This article was originally published in Ambition (the magazine of BGA’s sister organisation, AMBA).

Strategic Business School partnerships

Two diverse hands are shaking. One hand has a long white sleeve, and the other has a silver bracelet with a black shirt sleeve—Symbolic to partnerships and diversity. Business Impact article on Strategic Business School partnerships.

Representatives from AccorHotels, Telefónica and Blue Prism offer advice and insights on the best way to forge mutually beneficial relationships between the worlds of business education and industry 

Business Schools’ links with the corporate world enhance action learning, recruitment, strategic alignment, and collective innovation. Arguably, in a business market defined by disruption and uncertainty, such forms of collaboration between business education and industry have never been more important. But Schools face mounting challenges in terms of understanding needs and expectations, and nurturing mutually beneficial relationships.

With this in mind, a session at the AMBA & BGA Festival of Excellence brought together a panel of experts to discuss the benefits of partnerships and how to ensure that ‘win-win’ situations are achieved. 

Steef van de Velde, Board Member and Chair of AMBA & BGA’s International Accreditation Advisory Board (IAAB) and Professor of Operations and Management at Rotterdam School of Management, Erasmus University (RSM), explained: ‘Corporate partnerships are crucial for Business Schools. It’s clear that many of our faculty have personal relationships with executives in corporations for, say, research, teaching, or case writing. But often, Schools might like to institutionalise these relationships for the longer term and leverage those relationships for internship recruitment, projects, executive education, or other purposes. 

‘Very often, the expectations from Business Schools are clear, but what about the expectations from our counterparts from corporations?’

Alignment and approach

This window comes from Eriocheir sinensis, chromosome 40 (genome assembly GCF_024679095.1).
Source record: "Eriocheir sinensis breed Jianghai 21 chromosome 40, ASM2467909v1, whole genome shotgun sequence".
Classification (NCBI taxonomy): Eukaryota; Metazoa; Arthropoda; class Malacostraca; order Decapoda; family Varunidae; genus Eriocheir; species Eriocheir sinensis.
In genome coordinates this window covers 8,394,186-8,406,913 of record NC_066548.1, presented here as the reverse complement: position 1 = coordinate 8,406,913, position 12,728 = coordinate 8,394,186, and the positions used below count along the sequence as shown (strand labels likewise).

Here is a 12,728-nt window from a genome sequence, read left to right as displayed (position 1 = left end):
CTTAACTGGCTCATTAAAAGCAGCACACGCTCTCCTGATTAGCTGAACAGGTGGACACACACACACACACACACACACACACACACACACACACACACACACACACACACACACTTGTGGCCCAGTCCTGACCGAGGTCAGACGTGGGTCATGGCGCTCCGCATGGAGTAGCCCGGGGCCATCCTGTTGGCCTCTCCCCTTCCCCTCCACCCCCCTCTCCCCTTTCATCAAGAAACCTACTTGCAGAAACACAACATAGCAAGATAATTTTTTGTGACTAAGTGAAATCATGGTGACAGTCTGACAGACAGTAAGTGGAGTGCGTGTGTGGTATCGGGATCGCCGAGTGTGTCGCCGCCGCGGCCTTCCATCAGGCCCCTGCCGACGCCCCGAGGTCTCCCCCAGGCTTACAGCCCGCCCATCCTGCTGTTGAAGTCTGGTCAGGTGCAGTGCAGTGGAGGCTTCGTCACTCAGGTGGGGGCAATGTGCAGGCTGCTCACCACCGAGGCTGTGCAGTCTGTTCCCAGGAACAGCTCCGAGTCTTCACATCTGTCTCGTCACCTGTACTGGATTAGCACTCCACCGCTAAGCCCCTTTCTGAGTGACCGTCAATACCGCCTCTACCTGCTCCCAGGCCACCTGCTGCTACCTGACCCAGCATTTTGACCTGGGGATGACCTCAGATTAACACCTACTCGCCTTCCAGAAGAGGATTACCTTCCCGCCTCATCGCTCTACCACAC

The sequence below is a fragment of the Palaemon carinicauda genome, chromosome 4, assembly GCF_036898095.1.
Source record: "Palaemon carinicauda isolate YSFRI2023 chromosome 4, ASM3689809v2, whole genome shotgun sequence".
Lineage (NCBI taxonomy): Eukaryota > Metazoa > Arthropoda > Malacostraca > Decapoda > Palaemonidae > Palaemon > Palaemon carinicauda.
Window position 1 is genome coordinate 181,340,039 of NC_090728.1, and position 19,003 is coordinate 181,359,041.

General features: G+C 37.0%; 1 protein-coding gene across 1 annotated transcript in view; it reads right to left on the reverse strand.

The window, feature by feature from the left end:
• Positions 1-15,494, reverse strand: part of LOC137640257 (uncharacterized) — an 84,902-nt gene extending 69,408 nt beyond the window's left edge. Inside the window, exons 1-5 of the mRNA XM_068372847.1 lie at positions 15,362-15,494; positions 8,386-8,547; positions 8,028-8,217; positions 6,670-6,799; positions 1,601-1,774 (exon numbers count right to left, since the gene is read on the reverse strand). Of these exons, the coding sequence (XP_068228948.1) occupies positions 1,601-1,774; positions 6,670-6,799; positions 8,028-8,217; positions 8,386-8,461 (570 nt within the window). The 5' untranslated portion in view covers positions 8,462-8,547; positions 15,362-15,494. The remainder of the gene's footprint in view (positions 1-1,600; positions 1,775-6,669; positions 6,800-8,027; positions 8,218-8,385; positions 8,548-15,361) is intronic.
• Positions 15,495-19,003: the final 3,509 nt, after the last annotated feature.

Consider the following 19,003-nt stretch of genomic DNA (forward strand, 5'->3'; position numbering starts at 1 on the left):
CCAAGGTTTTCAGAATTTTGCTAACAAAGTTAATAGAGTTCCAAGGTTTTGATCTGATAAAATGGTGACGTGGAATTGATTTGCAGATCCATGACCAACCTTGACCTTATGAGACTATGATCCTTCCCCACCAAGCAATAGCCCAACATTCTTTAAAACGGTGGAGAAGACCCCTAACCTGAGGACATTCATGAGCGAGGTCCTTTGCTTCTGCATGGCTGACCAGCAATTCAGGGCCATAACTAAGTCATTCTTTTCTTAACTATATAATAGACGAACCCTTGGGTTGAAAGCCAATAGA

Jon ‘Jet’ Theuerkauf, Chief Customer Strategy and Transformation Officer at Blue Prism, outlined some facets they were looking for from Schools: ‘When we speak with Schools, it’s really important that what we are able to convey to them is taken seriously because we are in the market and working with more than 2,000 major organisations and their customers. So, we understand what the needs [of these organisations] are going to be and we can see where trends are coming from. 

‘We believe that when we’re speaking to institutions and making recommendations to them, that they are building [this] into every student’s curriculum and gaining an understanding of evolving technologies. When we look for partnerships, we’re looking for Schools and institutions with which we feel an alignment because they’ve recognised that the world is evolving and that change is being pressed onto us at a speed unlike anything we’ve ever seen before.’

Picking up on this theme, Ralitza Iordanova, Director of Global Partnerships and Luxury Brands at AccorHotels – which is responsible for hospitality brands including Mondrian, Raffles, Orient Express, and Banyan Tree – added: ‘From an organisational standpoint, in my experience, we have typically been the ones approaching Business Schools versus the other way around and I think a couple of key things come into play – the values behind a School and innovation – being able to adapt quickly to the current marketplace. 

‘A perfect example is the current Covid-19 context. The hospitality sector is in a situation where we have an excess of global talent available in the marketplace,’ she continued pointing out that 70% of people in the sector have either been furloughed, made redundant, or are on temporary leave. ‘There are a number of different scenarios, but for maybe a year or two years, this talent will be sitting in the marketplace – not necessarily engaged because no one is hiring – and it’s extremely difficult. 

‘The big opportunity – both from an organisational standpoint and for Schools – is looking at the approach to partnerships. There are other areas that come into play, such as geography, rankings and so on, but I think [good partnerships are based on the level of] collaboration with which the Business School wants to come to the table, to co-create new programming and new kinds of innovation together, to attract talent and then to develop existing talent.